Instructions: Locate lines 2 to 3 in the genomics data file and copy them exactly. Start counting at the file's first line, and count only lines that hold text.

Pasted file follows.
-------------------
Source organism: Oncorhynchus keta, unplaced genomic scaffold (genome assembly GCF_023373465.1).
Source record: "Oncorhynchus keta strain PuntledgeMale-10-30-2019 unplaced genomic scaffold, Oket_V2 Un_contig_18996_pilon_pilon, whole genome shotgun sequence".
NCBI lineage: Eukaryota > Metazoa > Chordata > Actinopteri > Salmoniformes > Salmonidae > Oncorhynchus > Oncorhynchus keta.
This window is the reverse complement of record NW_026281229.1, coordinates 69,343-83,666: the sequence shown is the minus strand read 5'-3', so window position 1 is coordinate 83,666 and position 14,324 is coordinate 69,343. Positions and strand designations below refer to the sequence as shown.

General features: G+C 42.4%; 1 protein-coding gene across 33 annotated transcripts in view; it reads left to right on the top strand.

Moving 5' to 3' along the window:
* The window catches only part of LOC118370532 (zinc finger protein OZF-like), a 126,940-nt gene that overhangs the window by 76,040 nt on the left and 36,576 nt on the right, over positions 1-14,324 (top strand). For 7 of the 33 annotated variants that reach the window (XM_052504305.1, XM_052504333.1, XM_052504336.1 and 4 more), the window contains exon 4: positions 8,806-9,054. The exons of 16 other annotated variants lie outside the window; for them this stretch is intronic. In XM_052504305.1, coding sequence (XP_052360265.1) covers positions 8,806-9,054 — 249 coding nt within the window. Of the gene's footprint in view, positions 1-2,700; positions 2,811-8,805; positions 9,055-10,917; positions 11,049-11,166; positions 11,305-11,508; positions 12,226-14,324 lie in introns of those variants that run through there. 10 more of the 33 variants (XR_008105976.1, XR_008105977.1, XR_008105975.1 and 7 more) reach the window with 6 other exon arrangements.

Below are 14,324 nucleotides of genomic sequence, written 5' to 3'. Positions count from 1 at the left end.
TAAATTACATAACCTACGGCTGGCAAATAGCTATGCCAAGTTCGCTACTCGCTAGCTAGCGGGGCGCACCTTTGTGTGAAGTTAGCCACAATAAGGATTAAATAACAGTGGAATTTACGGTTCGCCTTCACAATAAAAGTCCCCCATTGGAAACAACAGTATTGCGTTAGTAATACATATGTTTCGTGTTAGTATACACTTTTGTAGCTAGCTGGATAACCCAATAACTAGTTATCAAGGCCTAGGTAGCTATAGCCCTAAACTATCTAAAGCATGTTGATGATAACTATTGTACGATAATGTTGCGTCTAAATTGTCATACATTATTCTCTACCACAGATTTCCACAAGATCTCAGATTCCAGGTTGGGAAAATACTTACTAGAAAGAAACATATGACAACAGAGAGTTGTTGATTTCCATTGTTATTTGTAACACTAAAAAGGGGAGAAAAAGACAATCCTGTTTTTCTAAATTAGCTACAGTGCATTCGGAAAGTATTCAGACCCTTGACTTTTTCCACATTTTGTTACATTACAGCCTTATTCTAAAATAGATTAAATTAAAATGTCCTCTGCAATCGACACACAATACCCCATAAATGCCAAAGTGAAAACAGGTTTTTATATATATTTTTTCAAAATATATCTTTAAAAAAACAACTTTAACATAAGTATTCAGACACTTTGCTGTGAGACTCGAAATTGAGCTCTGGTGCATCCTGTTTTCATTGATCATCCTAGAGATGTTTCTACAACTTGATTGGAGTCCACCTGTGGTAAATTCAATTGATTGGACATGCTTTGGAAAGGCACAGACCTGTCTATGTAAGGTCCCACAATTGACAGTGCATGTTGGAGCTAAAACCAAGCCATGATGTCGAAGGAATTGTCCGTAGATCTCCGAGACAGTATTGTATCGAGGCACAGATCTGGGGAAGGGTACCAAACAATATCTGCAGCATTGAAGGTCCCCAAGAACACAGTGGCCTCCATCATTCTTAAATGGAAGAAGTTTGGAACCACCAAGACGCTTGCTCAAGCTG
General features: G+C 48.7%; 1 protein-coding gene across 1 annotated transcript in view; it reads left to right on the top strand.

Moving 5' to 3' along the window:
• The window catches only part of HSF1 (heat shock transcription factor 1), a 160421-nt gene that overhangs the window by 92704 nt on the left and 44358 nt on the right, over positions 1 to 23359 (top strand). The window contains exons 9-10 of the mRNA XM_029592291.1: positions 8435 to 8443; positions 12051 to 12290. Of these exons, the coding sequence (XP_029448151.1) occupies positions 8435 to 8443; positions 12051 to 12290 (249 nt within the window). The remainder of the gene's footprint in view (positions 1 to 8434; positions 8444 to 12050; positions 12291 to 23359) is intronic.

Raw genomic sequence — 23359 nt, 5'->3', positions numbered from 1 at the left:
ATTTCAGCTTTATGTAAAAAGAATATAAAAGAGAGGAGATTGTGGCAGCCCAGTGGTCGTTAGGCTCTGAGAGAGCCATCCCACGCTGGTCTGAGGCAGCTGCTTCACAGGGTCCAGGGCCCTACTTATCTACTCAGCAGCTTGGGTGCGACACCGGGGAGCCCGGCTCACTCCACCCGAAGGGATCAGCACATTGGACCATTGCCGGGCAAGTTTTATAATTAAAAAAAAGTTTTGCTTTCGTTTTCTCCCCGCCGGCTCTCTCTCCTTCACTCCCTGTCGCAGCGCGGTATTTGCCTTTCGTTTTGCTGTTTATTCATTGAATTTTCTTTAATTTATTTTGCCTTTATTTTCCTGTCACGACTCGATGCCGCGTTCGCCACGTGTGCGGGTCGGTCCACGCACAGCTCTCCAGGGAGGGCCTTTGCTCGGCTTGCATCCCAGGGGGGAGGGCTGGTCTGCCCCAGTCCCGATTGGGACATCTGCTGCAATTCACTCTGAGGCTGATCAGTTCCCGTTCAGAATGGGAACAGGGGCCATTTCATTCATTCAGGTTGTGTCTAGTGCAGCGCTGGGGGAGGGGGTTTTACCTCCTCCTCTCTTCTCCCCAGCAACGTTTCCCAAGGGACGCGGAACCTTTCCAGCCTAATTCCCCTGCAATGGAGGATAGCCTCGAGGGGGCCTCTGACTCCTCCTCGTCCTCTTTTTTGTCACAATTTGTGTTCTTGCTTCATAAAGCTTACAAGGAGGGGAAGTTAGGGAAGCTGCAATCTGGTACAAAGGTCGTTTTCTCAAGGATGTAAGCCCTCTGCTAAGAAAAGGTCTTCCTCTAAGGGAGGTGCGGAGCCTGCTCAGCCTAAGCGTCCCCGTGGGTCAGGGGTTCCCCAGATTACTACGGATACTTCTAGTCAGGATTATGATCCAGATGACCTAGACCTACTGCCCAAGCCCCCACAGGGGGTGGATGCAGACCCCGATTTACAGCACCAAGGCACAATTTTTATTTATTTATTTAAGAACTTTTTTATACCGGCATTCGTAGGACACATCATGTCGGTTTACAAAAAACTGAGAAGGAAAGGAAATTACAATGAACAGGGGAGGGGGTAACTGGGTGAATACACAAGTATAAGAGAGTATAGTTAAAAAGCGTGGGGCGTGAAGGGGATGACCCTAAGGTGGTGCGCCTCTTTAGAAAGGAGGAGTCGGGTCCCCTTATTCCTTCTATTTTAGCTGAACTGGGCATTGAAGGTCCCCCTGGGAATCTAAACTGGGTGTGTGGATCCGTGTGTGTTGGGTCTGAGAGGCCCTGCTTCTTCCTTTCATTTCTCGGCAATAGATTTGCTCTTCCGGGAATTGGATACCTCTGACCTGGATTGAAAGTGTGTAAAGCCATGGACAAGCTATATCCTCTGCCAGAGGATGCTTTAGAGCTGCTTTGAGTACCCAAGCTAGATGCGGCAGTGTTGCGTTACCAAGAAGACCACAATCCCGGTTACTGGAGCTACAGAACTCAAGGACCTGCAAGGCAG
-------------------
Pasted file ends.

Source record: "Oncorhynchus keta strain PuntledgeMale-10-30-2019 unplaced genomic scaffold, Oket_V2 Un_contig_18996_pilon_pilon, whole genome shotgun sequence".
NCBI lineage: Eukaryota > Metazoa > Chordata > Actinopteri > Salmoniformes > Salmonidae > Oncorhynchus > Oncorhynchus keta.